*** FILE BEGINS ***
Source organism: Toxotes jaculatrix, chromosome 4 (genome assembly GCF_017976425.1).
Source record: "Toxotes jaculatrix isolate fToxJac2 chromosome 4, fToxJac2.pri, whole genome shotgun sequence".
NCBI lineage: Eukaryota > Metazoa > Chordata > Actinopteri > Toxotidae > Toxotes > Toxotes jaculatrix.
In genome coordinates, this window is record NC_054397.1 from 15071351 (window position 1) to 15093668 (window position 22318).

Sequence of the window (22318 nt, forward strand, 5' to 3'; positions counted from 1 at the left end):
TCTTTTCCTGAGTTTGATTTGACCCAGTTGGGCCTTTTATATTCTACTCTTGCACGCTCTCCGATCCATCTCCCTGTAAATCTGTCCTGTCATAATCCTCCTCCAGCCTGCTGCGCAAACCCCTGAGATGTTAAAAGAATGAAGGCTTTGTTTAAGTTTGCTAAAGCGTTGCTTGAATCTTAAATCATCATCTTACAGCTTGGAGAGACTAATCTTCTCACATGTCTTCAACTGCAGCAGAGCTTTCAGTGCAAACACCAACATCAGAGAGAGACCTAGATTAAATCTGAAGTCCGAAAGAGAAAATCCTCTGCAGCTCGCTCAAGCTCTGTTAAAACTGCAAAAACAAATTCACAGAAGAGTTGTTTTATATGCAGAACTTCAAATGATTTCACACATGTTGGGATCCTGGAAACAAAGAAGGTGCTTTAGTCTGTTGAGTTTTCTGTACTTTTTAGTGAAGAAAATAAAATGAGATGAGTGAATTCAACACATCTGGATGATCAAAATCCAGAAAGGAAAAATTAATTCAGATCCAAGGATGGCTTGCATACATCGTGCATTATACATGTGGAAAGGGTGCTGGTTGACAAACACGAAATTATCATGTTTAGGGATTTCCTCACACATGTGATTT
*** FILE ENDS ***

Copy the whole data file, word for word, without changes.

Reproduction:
Source organism: Toxotes jaculatrix, chromosome 4 (genome assembly GCF_017976425.1).
Source record: "Toxotes jaculatrix isolate fToxJac2 chromosome 4, fToxJac2.pri, whole genome shotgun sequence".
NCBI lineage: Eukaryota > Metazoa > Chordata > Actinopteri > Toxotidae > Toxotes > Toxotes jaculatrix.
In genome coordinates, this window is record NC_054397.1 from 15071351 (window position 1) to 15093668 (window position 22318).

Sequence of the window (22318 nt, forward strand, 5' to 3'; positions counted from 1 at the left end):
TCTTTTCCTGAGTTTGATTTGACCCAGTTGGGCCTTTTATATTCTACTCTTGCACGCTCTCCGATCCATCTCCCTGTAAATCTGTCCTGTCATAATCCTCCTCCAGCCTGCTGCGCAAACCCCTGAGATGTTAAAAGAATGAAGGCTTTGTTTAAGTTTGCTAAAGCGTTGCTTGAATCTTAAATCATCATCTTACAGCTTGGAGAGACTAATCTTCTCACATGTCTTCAACTGCAGCAGAGCTTTCAGTGCAAACACCAACATCAGAGAGAGACCTAGATTAAATCTGAAGTCCGAAAGAGAAAATCCTCTGCAGCTCGCTCAAGCTCTGTTAAAACTGCAAAAACAAATTCACAGAAGAGTTGTTTTATATGCAGAACTTCAAATGATTTCACACATGTTGGGATCCTGGAAACAAAGAAGGTGCTTTAGTCTGTTGAGTTTTCTGTACTTTTTAGTGAAGAAAATAAAATGAGATGAGTGAATTCAACACATCTGGATGATCAAAATCCAGAAAGGAAAAATTAATTCAGATCCAAGGATGGCTTGCATACATCGTGCATTATACATGTGGAAAGGGTGCTGGTTGACAAACACGAAATTATCATGTTTAGGGATTTCCTCACACATGTGATTT